We need to remember not only the victims who were killed,
but the victims who witnessed
this terrible deed. - Marlise T. Parker, Denver, CO
“Dave” Sanders, 47, was a computer and business teacher for 24
years. Sanders coached girls’ basketball and softball; his
basketball team posted a winning record in his first year, 1997-98,
after finishing next-to-last the year before. He was married with two
daughters and five grandchildren. Sanders was shot twice in the chest
in a burst of gunfire while leading two-dozen students down a hallway
to safety. He survived at least three hours, until students were
rescued. Students said as Sanders lay dying, he asked them to please
tell his children that “he loved them.”
Cassie Bernall, 17, became a born-again
Christian two years ago and was active in church youth programs and
Bible study groups. Bernall recently visited Great Britain. Her
favorite movie was said to be Mel Gibson’s “Braveheart.”
Steven Curnow, 14, dreamed of being a Navy
top gun and piloting an F-16. He had seen the “Star Wars” movies
so often he could recite dialogue from the films. Curnow played
soccer as a boy and later worked as a referee to earn pocket money.
Corey DePooter, 17, was a good student who
loved to golf, hunt and fish. A former wrestler, he recently took a
maintenance job at a golf club to save up for a fishing boat with a
friend. DePooter hid under a library table with friends as the
gunmen sprayed bullets at floor level.
Kelly Fleming, 16, was an aspiring songwriter
and author who wrote scores of poems and short stories based on her
life experiences. She was learning to play the guitar. Fleming moved
from Phoenix 18 months ago and was eager to get her driver’s
license and a part-time job. She was shot in the library.
Matthew Ketcher, 16, was a junior who had
hoped to start for the football team. Ketcher lifted weights and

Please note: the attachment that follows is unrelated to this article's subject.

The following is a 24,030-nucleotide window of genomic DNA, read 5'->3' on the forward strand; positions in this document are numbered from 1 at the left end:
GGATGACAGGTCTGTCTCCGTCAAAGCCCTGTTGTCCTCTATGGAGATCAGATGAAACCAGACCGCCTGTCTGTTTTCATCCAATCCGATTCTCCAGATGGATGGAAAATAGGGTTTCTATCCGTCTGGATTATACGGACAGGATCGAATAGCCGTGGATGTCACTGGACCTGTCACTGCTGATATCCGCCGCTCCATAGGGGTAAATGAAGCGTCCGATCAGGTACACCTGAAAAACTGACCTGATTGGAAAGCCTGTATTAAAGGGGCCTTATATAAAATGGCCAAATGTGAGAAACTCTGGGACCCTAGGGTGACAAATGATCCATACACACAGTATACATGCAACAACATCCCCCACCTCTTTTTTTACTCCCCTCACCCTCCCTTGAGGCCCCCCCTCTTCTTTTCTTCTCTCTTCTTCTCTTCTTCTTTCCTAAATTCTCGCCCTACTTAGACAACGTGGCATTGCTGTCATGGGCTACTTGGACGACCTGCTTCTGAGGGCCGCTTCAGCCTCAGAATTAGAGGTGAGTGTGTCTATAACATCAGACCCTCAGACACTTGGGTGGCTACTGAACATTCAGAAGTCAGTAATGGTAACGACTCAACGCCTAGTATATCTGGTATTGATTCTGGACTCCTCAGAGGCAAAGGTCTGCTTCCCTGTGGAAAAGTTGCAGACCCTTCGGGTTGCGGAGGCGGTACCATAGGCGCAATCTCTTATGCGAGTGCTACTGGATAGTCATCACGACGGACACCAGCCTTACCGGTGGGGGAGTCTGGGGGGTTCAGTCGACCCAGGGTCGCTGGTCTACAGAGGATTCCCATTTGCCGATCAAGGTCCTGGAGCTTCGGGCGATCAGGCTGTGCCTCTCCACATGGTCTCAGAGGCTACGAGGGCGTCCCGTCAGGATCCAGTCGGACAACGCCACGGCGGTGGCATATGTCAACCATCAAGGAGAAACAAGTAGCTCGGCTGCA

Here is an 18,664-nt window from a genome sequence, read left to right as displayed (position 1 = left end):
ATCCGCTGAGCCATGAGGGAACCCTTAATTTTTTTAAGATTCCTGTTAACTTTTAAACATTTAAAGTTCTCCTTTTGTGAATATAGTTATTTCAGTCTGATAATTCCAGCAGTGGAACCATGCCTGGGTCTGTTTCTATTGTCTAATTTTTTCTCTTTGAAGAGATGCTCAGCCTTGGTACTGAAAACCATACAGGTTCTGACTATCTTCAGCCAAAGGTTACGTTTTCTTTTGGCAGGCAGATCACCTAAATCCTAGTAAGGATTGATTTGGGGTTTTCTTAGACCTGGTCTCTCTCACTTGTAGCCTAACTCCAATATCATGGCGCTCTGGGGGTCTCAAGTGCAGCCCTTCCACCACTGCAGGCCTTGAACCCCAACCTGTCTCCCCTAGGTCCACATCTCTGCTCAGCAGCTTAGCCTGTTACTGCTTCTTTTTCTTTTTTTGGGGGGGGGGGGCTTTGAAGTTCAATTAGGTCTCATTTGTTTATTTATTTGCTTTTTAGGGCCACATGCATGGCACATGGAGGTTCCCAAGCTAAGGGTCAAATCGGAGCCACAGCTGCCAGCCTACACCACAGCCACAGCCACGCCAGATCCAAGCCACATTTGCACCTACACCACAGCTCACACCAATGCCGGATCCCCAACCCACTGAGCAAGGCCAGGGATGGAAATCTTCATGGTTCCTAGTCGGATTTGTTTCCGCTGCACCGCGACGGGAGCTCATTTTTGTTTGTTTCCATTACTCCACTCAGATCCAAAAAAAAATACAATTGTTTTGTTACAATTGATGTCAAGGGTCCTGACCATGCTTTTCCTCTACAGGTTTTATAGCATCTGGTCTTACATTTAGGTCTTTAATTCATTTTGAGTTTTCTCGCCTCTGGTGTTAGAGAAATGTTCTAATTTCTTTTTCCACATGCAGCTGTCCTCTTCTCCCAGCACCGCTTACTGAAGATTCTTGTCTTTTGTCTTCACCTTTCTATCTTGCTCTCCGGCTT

played on offensive and defensive lines. He maintained an A average
in school. Ketcher was shot in the library after he tried to reach
friends hiding in an adjacent video room.
Daniel Mauser, 15, was a sophomore who
excelled in math and science, and earned straight A’s on his last
report card. Mauser ran cross country and joined the debate team. He
liked to ski, camp and recently returned from a two-week trip to
Paris with the French club. Mauser was hoping to get his driver’s
license next year.
Daniel Rohrbough, 15, helped in his father’s
electronics business and worked on family farms in Kansas during the
summer. He enjoyed computer games, stereos and home theater systems.
Rohrbough was shot while holding an exit door open for fleeing
Rachel Scott, 17, played the lead in a
student-written school play, “Smoke in the Room.” Active in the
Celebration Christian Fellowship church, she also liked photography
and was hoping to work as a missionary in Africa. Scott earned good
grades while working at a Subway sandwich shop to pay off the car
she had borrowed from her parents. During the shooting rampage, her
younger brother Craig, 16, played dead in the library and helped
lead others to safety.
Isaiah Shoels, 18, was due to graduate in
May. He suffered health problems as a child and had heart surgery
twice. Shoels wanted to attend an arts college and become a music
executive. He was small in stature, but played football, wrestled
and could bench-press twice his weight. Shoels transferred from
Lakewood High School. He was shot in the head execution-style in the
school library specifically because of his race and athletic
interests, witnesses said.
John Tomlin, 16, enjoyed driving off-road in
his Chevy pickup. He worked after school in a gardening store and
belonged to a church youth group. Last year, Tomlin went on a
missionary trip to Mexico with his family and helped build a house
for low-income people. He planned to enlist in the Army in two
Lauren Townsend, 18, was captain of the girls’
varsity basketball team, which was coached by her mother. Fellow
players said she was “consumed” by the sport. Townsend, who had
a 4.0 grade point average, was a member of the National Honor
Society, a candidate for class valedictorian, and wanted to major in
biology in college. She volunteered in a local soup kitchen and also
worked after school in a veterinary hospital. Townsend attended the
school prom last week and had received a scholarship to attend
college in Colorado next fall.
Kyle Velasquez, 16, A special needs student, neighbors say Kyle touched everyone he met. Friends describe him as a big, happy boy, a “gentle giant” who always wore a smile. A military honor guard attended his funeral because Kyle had a special interest in the military and showed great respect for men and women in uniform.
is sad that the so called "Bad Guy" waste his life and the
lives of others.
me by e-mail and explain your problems to me.